BRANFORD, Conn. — Around 2019, Queens-born Wallingford-raised Ravi Patel met Thimble Island Brewing company owner Justin Gargano inquiring about brewing beer out of Gargano's brewery.
"We kinda hit it off, any good relationship requires a good partnership," said Gargano. "We got along real well. I kind of got the idea where he wanted to go with his brand, what he was looking to accomplish, and the synergies were there."
Patel has always had a passion for brewing, beginning from a young age.
While working in his parents' Grog Shop of Meriden package store, Patel always was more curious about what went into making the alcohol than stacking it on the shelves.
"I grew up working in that liquor store," said Patel. "I was always more interested in how the (alcohol) was made versus actually putting it on the shelf. My parents would tell me 'put away this Hennessy, put away this beer' and sitting there like how do they make this."
From there Patel went to Eastern Connecticut State University to major in economics and while exploring Willimantic one day discovered the Willimantic Brewing Company.
He said there was a small window at the bar that could look into the brewing area he would always try his best to get that one particular seat with the best view.
"I would always sit at that seat right in front of that window whenever I had a chance and watch them brewing beer," said Patel.
Eventually, Patel bought his first beer kit from local Willimantic business Zok's and began brewing.
"I wanted to do something with this," said Patel. "I would always tell my friends, 'one day I am going to open up a brewery.' They thought I was crazy."
Through his love of brewing and a supportive family, Other Desi Brewing Company began in 2018 but did not produce its first brews until 2019. Its first beer was the Hoppy Hathi.
Patel says he tried to combine his Indian heritage with his beer, whether it be traditional Hindi ingredients and flavors or combining Hindi or Punjabi words with English ones.
Hathi is Hindi for an elephant, which is a symbol of peace in India.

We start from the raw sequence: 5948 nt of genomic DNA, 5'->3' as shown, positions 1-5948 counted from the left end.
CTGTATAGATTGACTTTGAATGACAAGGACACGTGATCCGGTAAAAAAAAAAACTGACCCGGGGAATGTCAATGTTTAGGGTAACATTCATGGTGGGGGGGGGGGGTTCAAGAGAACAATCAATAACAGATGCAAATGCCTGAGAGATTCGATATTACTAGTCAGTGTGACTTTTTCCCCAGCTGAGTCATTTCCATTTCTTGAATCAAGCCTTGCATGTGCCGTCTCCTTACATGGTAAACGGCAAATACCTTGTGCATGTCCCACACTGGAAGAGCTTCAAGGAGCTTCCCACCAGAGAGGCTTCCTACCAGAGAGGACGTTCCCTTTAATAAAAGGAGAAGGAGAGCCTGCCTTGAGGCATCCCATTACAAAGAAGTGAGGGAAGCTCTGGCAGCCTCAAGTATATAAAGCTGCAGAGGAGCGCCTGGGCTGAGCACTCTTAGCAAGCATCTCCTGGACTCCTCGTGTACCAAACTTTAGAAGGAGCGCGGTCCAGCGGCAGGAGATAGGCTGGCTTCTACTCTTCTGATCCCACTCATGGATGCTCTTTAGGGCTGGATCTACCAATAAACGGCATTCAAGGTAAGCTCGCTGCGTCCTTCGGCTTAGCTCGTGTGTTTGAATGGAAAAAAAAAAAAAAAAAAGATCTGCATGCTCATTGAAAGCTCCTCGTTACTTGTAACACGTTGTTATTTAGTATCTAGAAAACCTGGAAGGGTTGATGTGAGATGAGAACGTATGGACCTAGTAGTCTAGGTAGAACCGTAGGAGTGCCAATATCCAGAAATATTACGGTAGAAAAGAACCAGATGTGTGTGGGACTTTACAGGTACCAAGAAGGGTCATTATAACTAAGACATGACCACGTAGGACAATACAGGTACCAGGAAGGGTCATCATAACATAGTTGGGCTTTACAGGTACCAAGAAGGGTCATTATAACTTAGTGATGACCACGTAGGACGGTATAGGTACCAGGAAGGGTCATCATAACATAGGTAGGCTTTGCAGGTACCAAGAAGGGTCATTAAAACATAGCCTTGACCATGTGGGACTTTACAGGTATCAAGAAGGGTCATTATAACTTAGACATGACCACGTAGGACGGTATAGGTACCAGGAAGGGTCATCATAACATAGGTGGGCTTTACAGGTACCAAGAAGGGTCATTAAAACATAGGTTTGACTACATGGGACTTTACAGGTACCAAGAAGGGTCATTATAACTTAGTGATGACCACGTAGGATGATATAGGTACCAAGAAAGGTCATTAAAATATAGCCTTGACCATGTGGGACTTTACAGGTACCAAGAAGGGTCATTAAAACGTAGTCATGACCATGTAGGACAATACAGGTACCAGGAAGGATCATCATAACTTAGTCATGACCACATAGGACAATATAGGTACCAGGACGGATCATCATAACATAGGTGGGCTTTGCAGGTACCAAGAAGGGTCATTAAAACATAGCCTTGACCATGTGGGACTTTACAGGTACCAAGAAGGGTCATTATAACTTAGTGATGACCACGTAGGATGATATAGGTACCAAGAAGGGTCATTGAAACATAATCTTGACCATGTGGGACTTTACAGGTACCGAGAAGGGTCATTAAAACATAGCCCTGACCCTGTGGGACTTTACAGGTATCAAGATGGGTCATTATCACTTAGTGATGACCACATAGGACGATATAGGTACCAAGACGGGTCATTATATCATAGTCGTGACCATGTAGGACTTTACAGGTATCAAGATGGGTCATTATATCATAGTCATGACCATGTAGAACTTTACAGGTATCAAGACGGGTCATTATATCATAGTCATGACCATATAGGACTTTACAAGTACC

However, it was not until his High Chai Stout that Patel was able to put in flavors of his heritage.
"(High Chai Stout) was actually the first beer I introduced some actual Indian flavors into my beer," said Patel. "It was stout that had Chai in it, so lots of spices, a lot of Black Tea."
Patel added, "There is Black Tea in it, cardamon, cinnamon, clove, black peppercorn, and mint and ginger."
Indian Tea Biscuits that he was able to secure from a friend's restaurant were also able to make the cut into this one beer.
Patel said the goal is to teach and highlight his culture while also break the generalizations of Indians in American society.
Patel says even the name, Other Desi Beer Co., has a deeper meaning than just a clever turn of phrase.
The word "desi" is Hindi for a person from India, Pakistan, Bangladesh who has lived abroad.
Patel said back in 2010, he and his friends were coming back from a New York Yankees game and met some people on the train.
At first, the men were friendly but as one of them got more drunk, they became racist.
The man eventually looked at Patel, put four fingers behind his head asking him if he was that kind of "Indian" and then moved his hand to point at his forehead, "this kind of Indian."
This is something that has stuck with Patel and eventually pushed him to use Other Desi as the name of his company.
Patel is a contract brewer which means he brews out of another brewery, in this case, Thimble island Brewing company in Branford.
Patel took a hit last year, like many breweries, bars, and restaurants during the height of the pandemic. With most packages stores closed to delivery only, it was hard for the business to grow.
With restrictions in Connecticut loosening even more now that the population is getting vaccinated, Patel is optimistic things will improve. His overall goal is to eventually open his own taproom.
Besides smashing through Indian stigmatism, Patel also uses the profits from his business to give back to the community. Every year, he gives 5% of his profits to a charity.
This year, appropriately, he is donating to the Connecticut Restaurant Foundation.
As Patel looks forward to the future of expanding his beer, he also looks to the future as well as inspiring other Indian Americans.
"There is a generalization of what (Indian-Americans) can be and I just want to see if I can maybe inspire somebody if they want to become an artist - or whatever they want to do," said Patel. "You're first-generation or second-generation Indian-American, South American here, go off and try to do that."
You can order your beer through Other Desi brewing, it's on tap at the Thimble Island, or ask your local package store.
Other Desi beer can be found in about 150 stores all over Connecticut along with some stores in the Philadelphia area.
Editor's note: Special thanks to Thimble Island Brewing for the brewing video provided.
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